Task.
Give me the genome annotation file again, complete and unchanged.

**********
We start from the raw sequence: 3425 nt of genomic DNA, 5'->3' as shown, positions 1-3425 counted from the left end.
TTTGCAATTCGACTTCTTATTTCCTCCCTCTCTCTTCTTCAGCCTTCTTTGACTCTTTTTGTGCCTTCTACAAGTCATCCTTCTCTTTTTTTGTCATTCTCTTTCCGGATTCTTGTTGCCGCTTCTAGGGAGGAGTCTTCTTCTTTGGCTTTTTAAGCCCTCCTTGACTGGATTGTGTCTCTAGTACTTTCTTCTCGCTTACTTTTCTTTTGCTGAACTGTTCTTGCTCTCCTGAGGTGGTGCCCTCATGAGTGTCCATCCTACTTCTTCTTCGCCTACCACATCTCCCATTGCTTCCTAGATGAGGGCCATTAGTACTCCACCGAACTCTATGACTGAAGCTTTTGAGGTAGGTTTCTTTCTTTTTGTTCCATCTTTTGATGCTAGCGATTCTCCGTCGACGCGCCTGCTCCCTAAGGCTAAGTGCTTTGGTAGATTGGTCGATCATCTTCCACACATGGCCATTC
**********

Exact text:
We start from the raw sequence: 3425 nt of genomic DNA, 5'->3' as shown, positions 1-3425 counted from the left end.
TTTGCAATTCGACTTCTTATTTCCTCCCTCTCTCTTCTTCAGCCTTCTTTGACTCTTTTTGTGCCTTCTACAAGTCATCCTTCTCTTTTTTTGTCATTCTCTTTCCGGATTCTTGTTGCCGCTTCTAGGGAGGAGTCTTCTTCTTTGGCTTTTTAAGCCCTCCTTGACTGGATTGTGTCTCTAGTACTTTCTTCTCGCTTACTTTTCTTTTGCTGAACTGTTCTTGCTCTCCTGAGGTGGTGCCCTCATGAGTGTCCATCCTACTTCTTCTTCGCCTACCACATCTCCCATTGCTTCCTAGATGAGGGCCATTAGTACTCCACCGAACTCTATGACTGAAGCTTTTGAGGTAGGTTTCTTTCTTTTTGTTCCATCTTTTGATGCTAGCGATTCTCCGTCGACGCGCCTGCTCCCTAAGGCTAAGTGCTTTGGTAGATTGGTCGATCATCTTCCACACATGGCCATTC